But suppose we define a real number
The previous paragraph is a Brouwerian counterexample to the statement "every real number satisfies the law of trichotomy". Trichotomy is exactly the decision (disjunction) that every real number is either positive, zero, or negative. Under Brouwer's view, we may construct real numbers about which we simply do not have enough information at hand—even in principle—to determine their sign.
In addition to the use of intuitionistic logic and the principle of continuous choice, Brouwer's intuitionism involves one final central technique, bar induction. It is a technically challenging idea which we do not cover in depth here (see Beeson, 1985, p. 51 or Troelstra & van Dalen, 1988, p. 229 for detail; see also Bridges, Dent & McKubre-Jordens, 2012). Bar induction is a key principle which allowed Brouwer to prove his Fan Theorem; we will outline the theorem for the binary fan, demonstrating the significance of the fan theorem.
The (complete) binary fan is the collection of all (finite) sequences of
Note the quantifier shift: we go from "for each path there exists
FAN: Every bar of the binary fan is uniform.
The classical contrapositive of the fan theorem, well-known in graph theory, is König's Lemma: if for every
As mentioned, the fact that Brouwer's proof of the fan theorem (1927) was published nine years before König's proof of his Lemma (1936) shows the innaccuracy of the criticism sometimes held that constructive mathematics is revisionist. Indeed, as is shown by the Gödel-Gentzen negative translation (Gödel, 1933), every classical theorem may be translated into a constructive theorem (some of which are not very informative); and so constructive mathematics can be interpreted as a generalization of classical mathematics. If one adds PEM to intuitionistic logic, then the full classical system is recovered. (Of course, the reverse view may also be argued for—that classical mathematics is a generalization of constructive methods.)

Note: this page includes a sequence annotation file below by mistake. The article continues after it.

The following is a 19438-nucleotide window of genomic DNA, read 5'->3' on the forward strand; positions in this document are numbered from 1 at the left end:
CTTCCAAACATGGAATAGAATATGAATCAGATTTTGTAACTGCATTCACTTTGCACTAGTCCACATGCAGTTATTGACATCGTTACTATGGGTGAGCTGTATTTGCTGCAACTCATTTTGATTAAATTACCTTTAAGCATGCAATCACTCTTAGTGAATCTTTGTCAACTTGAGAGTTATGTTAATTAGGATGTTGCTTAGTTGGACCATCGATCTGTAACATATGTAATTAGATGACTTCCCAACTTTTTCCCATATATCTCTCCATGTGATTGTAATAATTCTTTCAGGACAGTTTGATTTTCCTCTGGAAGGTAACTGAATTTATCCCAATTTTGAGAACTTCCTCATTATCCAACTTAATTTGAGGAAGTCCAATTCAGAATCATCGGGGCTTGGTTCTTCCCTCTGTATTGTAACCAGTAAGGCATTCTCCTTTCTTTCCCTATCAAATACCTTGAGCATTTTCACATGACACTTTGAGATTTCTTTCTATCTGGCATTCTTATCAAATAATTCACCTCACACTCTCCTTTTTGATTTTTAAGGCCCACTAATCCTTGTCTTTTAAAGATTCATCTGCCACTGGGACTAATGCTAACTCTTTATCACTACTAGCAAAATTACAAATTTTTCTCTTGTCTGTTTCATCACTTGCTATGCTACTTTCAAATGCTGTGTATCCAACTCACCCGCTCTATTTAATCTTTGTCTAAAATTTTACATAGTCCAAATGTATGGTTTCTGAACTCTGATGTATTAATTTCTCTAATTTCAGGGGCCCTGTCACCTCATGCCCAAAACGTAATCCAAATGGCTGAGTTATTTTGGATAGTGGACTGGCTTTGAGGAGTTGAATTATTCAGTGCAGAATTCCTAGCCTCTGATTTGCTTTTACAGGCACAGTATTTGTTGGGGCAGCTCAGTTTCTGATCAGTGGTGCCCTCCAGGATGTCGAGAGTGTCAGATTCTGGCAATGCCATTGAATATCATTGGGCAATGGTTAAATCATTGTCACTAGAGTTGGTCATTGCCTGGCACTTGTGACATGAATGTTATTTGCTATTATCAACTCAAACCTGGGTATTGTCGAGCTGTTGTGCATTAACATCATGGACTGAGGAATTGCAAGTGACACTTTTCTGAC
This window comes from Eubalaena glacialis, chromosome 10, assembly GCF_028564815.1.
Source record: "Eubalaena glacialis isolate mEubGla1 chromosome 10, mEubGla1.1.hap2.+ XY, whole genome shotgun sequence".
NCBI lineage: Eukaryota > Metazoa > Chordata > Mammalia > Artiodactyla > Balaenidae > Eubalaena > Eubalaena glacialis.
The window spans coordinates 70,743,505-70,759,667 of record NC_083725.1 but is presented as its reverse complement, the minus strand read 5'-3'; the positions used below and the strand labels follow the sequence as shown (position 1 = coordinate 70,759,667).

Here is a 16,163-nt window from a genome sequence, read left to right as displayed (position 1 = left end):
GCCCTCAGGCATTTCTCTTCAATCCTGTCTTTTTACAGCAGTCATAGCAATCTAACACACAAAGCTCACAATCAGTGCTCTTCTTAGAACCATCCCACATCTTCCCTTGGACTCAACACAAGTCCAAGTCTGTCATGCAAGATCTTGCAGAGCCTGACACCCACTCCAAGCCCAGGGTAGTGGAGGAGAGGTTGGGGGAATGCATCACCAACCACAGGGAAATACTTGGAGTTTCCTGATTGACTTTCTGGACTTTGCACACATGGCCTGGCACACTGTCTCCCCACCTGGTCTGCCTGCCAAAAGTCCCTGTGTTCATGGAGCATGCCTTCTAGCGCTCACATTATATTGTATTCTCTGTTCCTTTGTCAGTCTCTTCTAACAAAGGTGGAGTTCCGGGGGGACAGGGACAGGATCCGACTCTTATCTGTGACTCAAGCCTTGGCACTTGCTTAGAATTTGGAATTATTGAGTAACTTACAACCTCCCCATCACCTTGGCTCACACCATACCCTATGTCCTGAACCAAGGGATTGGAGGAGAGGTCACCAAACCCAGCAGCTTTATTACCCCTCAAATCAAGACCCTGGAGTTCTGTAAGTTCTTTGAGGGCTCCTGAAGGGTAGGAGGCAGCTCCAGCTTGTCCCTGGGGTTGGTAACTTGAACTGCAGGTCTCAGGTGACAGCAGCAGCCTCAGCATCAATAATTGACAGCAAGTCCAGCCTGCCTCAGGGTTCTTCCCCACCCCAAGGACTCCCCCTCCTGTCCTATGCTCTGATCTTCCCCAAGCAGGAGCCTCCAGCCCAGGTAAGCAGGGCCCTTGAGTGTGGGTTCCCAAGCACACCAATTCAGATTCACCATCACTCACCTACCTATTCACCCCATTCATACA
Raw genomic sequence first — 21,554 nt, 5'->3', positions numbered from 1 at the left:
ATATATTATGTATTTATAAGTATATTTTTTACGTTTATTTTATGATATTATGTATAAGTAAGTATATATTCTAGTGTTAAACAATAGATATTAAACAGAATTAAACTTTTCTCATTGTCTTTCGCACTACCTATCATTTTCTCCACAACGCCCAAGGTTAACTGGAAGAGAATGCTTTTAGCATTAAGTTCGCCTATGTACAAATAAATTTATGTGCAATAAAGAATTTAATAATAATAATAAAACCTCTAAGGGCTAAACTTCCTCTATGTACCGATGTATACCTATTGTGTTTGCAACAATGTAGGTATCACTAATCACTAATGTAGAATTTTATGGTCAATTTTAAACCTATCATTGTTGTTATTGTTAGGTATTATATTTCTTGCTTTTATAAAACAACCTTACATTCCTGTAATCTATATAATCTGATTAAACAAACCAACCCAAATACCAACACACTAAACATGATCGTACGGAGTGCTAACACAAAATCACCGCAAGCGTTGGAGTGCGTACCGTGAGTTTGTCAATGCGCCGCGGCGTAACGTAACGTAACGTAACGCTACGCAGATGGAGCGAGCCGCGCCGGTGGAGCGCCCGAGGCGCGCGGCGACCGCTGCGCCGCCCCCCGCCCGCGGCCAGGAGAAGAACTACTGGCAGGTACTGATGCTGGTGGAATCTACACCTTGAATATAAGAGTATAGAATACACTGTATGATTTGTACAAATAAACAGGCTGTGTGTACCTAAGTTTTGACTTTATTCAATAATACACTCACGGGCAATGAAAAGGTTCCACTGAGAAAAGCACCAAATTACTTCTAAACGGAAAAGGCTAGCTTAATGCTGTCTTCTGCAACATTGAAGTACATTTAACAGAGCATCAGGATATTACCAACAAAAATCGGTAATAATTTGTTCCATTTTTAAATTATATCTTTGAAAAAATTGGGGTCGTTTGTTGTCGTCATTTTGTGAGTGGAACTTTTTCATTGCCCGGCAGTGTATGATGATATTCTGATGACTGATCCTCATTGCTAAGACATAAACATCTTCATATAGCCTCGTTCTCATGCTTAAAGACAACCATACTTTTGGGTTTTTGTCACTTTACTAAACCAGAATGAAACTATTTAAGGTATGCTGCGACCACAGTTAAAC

In the 1930s, amidst developments in what is now known as computer science, concepts of algorithmic computability were formalised. The well-known Turing machines,
CMT: a function is computable if and only if it is computable by a Turing machine.
Markov's work, based in what he called normal algorithms (now known as Markov algorithms; Markov, 1954) was essentially recursive function theory employing intuitionistic logic. In this type of constructive mathematics, the groundwork for which was done in the 40s and 50s, Church's thesis is accepted as true (as it is to classical mathematicians, by and large). Moreover, in Markov's school, Markov's Principle of unbounded search is accepted:
MP: For any binary sequence, if it is impossible that all the terms are zero, then there exists a term equal to 1.
This reflects the idea that if it is contradictory for all the terms to be zero, then (although we do not have an a priori bound on how far in the sequence we must seek) eventually any machine that is looking for a
While MP may seem like a kind of omniscience principle, there is a distinct difference: the implication
Recursive function theory with intuitionistic logic and Markov's principle is known as Russian recursive mathematics. If Markov's principle is omitted, this leaves constructive recursive mathematics more generally—however, there appear to be few current practitioners of this style of mathematics (Beeson, 1985, p. 48).
A central tenet of recursive function theory, is the following axiom of Computable Partial Functions: